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Female boss: Are we good managers?

Apr 27, 2017
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Female Boss

It is a refreshing change to see female bosses heading workplaces. Gone are the days, when in workplaces, you would only see men and very few women or no women at all. Now, we see women crunching numbers in banks, investments, and business and so on. They are strategists who run the company on their able shoulders. But, have we warmed up to them? Or are we still stereotyping the female boss. Are we good taskmasters? And, finally, are they good bosses?

It is heart-warming to see number of female bosses rising, and how they are helming their own businesses. The number in Fortune 500 companies may not be as encouraging, but nevertheless, the rise is visible. “Earlier, some few year back, one would see very few women working in big companies, leave alone heading divisions. But now, the workplace sees an almost equal number of women, and many are leads. The scenario is changing and how,” says Sayantan Das, Consultant, Altran. He adds, “I work under a female boss, who has more experience than me. She brings something different to the table. And that difference, sets her apart from my male bosses that I have worked under.” Female bosses are known to be better with communication than their male counterparts. They would always like to talk you through any development. As pointed out by the American Psychological Association in a story in Your Tango, “Not all workplaces are alike: Women’s participatory style may backfire in traditional male settings such as the military or organized sports. Conversely, the command-and-control style more typical of men may backfire in a social-service agency or retail outlet.” Indranil Thakurata, Manager in Crisil says, “Women and men are different, and their gaze is different. And therefore, they are different as bosses. It is great, if they play to their strength.” It is a problem when women don’t want to use what is a gift to them. When they literally want to wear the pants, behave like men, that’s when the problem arises. To maintain harmony, they need to be themselves. It is common knowledge that men want to resist women bosses. Don’t take them seriously. Want to play down their achievement. We still aren’t comfortable taking commands from a woman. That’s our mind block, that we need to work on,” says Sayantan.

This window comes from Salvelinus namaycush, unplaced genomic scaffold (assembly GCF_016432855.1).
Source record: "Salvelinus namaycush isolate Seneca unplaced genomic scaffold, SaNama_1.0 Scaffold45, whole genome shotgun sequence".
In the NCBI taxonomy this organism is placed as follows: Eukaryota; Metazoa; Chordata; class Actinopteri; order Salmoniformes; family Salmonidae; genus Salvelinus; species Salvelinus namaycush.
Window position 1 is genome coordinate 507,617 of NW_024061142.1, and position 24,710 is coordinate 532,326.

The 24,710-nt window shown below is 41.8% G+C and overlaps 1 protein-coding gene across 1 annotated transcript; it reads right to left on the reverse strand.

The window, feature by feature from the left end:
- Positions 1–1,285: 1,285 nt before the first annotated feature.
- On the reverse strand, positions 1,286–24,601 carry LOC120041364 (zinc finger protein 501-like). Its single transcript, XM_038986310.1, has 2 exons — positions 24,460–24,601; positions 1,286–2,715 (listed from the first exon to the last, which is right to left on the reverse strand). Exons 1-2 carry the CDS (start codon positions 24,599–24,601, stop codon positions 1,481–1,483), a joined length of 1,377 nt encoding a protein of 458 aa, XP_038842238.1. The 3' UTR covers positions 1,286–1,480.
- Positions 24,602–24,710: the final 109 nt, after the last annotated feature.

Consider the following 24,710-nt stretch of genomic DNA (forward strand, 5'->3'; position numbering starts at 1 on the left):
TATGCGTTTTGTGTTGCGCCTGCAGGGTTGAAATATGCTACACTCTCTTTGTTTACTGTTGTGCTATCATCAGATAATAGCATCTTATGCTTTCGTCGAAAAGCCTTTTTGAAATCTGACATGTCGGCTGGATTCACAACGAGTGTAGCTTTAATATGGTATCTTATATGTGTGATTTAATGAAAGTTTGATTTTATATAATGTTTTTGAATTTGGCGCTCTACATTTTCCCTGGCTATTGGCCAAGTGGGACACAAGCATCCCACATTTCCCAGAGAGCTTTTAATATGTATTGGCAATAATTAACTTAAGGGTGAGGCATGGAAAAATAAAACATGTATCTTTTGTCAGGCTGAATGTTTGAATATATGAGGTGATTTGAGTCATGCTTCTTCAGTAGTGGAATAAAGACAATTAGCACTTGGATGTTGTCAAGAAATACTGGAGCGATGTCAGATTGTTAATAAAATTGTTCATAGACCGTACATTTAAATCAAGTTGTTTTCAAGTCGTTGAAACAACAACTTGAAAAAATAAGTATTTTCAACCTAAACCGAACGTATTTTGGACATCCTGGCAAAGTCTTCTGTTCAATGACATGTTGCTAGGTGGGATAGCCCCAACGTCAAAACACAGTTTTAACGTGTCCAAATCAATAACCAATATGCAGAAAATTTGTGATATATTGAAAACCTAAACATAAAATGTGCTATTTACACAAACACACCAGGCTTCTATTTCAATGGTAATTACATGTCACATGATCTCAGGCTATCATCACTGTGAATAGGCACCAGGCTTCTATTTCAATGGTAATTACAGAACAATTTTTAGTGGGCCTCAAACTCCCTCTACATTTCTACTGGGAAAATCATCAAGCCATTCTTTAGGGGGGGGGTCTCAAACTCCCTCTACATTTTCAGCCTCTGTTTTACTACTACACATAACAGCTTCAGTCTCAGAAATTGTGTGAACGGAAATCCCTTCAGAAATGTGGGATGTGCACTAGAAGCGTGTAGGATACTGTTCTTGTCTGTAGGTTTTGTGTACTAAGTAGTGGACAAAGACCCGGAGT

A new research led by Ekaterina Netchaeva, Ph.D., at Bocconi University in Italy, that Mash able carried reveals men acting aggressively towards hypothetical female bosses, and that’s likely because they feel challenged by the women’s authority. “I have always seen that men are not comfortable with women bosses,or they expect her to be very sensitive. They want to take liberties with them, and if handled with an iron fist, they are mean. It is hard for them to take bosses without biases that come with the gender,” says Alaknanda Banerjee, a Media Professional.